Thomas Demand shows German Images in Berlin
The German Nationalgalerie in Berlin shows 'National Gallery': 40 photo works by Thomas Demand featuring German (fake) images.
Demand developed a universe of fake media images: He chooses mass media images with a specific political or mass media background. Then he removes all people and written references. Afterwards he builds life size models of these motifs from paper and cardboard. Finally, he takes photos and destroys the paper models.
That way he questions the credibility of photo image and challenges our collective image knowledge. He says 'If I ask somebody, say in Argentina, about the tunnel in which Lady Di's accident happened - he has immediately a certain image about it in his mind without having ever been there.'
My favorite Demand piece is 'Badezimmer / bath room' of 1997 depicting a view of the bathtub in which the German provincial governor Uwe Barschel committed suicide in 1987 under mysterious circumstances.
Some of his photos remind me about the motifs of Luc Tuymans' paintings. Many of them have a scary aura and background. But not all of them: For 'Studio' of 1997 he reproduced the TV studio of a popular 1970s TV show in Germany. For his generation a collective childhood memory.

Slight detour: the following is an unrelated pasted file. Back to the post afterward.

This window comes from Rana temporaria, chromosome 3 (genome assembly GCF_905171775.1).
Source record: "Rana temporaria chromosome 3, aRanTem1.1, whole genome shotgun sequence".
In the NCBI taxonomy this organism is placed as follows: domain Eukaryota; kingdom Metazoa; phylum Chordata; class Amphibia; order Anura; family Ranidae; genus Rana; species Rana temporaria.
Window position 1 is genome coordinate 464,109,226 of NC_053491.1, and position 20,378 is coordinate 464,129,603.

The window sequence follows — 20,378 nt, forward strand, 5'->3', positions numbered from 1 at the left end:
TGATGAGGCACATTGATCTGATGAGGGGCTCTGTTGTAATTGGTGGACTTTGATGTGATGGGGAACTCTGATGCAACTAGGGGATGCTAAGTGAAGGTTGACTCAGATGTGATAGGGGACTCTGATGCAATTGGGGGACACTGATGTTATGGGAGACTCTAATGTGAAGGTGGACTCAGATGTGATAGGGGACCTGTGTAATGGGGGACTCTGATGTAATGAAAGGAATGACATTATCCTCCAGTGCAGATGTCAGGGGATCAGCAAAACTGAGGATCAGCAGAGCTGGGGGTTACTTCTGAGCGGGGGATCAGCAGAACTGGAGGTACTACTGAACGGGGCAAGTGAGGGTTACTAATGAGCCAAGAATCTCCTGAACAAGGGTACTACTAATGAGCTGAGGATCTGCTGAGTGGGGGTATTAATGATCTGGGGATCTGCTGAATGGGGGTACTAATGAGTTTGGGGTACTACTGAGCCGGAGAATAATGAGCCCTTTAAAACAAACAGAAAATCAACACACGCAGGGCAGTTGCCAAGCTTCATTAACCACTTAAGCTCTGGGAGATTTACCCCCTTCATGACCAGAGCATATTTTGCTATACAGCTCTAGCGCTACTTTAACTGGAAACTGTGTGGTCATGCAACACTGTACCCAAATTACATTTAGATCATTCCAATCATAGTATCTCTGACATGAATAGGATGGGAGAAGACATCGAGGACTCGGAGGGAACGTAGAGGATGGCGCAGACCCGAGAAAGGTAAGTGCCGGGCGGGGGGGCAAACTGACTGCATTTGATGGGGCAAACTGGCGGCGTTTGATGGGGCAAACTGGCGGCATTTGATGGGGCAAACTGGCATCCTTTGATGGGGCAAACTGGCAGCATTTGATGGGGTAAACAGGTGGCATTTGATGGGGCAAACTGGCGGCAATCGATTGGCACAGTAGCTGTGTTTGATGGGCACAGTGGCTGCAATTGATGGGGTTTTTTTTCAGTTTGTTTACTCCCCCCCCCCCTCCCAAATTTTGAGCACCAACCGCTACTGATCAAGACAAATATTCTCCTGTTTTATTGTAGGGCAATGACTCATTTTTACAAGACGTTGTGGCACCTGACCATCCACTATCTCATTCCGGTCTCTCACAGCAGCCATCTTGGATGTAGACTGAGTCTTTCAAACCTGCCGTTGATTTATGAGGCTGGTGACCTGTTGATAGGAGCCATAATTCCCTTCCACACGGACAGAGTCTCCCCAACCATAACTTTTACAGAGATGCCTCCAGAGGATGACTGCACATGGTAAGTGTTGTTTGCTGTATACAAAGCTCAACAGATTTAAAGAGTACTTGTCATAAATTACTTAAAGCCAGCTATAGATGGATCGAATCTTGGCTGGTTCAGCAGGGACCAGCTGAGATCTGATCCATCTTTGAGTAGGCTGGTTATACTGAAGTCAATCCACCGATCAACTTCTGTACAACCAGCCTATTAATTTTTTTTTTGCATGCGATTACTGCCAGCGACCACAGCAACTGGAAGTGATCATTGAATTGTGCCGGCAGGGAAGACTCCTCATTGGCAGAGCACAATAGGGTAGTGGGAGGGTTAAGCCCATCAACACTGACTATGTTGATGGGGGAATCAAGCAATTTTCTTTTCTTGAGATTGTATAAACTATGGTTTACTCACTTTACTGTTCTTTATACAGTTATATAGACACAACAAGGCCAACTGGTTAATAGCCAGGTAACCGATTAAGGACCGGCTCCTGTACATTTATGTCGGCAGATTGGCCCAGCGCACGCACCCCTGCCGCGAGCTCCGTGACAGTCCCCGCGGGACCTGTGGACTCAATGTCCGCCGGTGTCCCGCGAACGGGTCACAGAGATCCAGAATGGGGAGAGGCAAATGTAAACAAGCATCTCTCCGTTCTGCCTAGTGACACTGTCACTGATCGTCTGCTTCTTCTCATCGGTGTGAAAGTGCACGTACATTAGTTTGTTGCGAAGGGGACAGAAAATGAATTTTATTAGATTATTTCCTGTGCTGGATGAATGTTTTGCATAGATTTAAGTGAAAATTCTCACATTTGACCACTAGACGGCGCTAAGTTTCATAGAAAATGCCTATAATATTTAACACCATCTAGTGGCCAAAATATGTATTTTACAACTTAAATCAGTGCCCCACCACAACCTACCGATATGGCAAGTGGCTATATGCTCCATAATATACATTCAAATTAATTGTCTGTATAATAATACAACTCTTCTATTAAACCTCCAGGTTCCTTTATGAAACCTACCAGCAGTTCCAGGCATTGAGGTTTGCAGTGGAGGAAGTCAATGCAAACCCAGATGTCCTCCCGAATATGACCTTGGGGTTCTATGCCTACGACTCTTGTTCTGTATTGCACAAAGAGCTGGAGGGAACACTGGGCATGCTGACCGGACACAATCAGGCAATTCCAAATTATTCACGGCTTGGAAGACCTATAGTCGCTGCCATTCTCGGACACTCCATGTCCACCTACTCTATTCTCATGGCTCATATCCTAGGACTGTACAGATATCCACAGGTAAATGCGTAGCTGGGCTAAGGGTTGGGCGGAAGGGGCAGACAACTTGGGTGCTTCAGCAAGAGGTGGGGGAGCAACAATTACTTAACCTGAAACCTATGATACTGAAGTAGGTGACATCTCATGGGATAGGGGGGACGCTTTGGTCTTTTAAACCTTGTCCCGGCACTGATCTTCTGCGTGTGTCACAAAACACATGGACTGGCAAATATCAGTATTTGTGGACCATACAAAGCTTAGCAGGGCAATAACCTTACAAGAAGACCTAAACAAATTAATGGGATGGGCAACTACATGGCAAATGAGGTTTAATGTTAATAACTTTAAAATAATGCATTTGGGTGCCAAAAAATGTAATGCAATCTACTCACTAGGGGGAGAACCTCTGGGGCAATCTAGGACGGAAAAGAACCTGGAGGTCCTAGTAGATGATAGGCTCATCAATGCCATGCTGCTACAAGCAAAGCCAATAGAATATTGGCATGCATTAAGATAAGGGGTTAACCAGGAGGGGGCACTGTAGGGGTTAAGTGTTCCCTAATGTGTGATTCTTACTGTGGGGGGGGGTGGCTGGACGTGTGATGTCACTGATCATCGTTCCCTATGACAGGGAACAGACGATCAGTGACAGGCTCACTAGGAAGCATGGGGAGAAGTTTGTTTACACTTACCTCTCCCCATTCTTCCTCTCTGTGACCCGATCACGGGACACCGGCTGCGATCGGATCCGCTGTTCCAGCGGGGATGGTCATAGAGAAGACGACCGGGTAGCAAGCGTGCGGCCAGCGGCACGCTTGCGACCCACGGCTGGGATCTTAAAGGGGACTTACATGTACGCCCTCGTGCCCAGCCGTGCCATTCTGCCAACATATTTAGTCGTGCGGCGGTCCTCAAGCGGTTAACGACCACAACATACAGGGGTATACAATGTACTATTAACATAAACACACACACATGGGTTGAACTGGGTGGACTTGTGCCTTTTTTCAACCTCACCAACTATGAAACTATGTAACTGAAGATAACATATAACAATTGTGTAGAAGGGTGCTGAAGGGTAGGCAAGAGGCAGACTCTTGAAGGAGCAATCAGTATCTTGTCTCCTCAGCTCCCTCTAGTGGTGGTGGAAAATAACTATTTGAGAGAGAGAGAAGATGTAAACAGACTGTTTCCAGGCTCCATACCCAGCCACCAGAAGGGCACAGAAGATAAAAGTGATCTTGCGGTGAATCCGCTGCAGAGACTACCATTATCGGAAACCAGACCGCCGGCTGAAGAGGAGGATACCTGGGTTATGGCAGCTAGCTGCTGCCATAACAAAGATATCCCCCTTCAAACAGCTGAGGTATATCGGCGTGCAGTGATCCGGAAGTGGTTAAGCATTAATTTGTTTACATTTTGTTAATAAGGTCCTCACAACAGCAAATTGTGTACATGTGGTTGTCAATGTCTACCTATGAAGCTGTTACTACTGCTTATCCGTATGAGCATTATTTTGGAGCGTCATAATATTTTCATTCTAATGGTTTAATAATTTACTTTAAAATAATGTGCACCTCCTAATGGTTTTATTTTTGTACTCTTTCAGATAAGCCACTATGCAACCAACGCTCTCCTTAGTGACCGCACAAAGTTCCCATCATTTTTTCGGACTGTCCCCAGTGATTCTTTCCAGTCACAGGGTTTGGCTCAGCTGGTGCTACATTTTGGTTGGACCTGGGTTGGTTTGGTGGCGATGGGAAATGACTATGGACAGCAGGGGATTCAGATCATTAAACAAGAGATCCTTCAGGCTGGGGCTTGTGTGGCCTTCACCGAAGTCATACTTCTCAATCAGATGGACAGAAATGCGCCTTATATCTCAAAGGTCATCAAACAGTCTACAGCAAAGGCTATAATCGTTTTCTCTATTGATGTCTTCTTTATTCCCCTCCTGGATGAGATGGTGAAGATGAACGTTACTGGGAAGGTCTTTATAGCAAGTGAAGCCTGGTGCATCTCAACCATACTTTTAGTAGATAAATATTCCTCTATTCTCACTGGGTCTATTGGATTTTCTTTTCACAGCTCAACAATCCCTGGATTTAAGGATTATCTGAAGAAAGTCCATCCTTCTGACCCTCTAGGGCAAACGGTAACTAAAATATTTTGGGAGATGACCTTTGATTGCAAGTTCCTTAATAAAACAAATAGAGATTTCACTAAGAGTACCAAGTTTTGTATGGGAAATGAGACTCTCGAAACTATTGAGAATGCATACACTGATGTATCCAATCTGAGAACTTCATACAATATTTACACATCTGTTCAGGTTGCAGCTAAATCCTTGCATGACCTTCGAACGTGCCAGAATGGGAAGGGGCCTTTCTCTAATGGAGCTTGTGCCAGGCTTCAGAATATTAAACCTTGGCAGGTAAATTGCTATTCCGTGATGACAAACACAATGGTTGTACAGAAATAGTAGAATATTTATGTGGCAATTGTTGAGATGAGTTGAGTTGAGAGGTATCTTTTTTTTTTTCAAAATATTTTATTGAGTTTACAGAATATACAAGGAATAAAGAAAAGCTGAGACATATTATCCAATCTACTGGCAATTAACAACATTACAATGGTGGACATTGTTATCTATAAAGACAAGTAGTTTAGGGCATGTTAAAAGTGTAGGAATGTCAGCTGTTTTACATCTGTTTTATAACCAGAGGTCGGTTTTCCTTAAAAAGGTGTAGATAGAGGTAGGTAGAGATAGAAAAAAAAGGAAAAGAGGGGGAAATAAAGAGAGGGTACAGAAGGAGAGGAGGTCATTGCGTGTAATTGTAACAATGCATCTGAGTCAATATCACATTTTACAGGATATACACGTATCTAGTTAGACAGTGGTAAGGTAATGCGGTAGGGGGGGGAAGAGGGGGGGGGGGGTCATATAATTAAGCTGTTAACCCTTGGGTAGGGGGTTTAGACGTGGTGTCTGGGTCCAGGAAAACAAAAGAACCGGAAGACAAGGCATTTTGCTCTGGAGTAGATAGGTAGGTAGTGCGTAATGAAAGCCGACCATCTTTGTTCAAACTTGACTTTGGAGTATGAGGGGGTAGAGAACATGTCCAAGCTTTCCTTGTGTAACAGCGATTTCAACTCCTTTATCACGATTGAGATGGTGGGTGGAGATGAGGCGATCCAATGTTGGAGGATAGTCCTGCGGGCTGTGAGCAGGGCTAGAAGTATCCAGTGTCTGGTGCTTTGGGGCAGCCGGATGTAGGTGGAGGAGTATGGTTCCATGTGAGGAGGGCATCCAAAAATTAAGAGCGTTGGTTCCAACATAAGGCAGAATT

It is hardly possible to decode Demand's works without knowing the stories behind the images. Nevertheless, it is also interesting to try to figure it out before you read the labels.
In the exhibition there are texts by the German writher Botho Strauß for each piece. He tries not so much to explain Demand's story of the image - he rather tries to create space for new interpretations of it.
The show is not a retrospective - it is about German images. However much of his work is about German issues anyway. The messy office room of the work 'Büro (office)' shows an office in the headquarter of the GDR's secret service Stasi raided by protesters after the fall of the Berlin wall.
by Chris Neuschler
Thomas Demand: 'National Gallery' at the German Nationalgalerie in Berlin from 18 September 2009 through 17 January 2010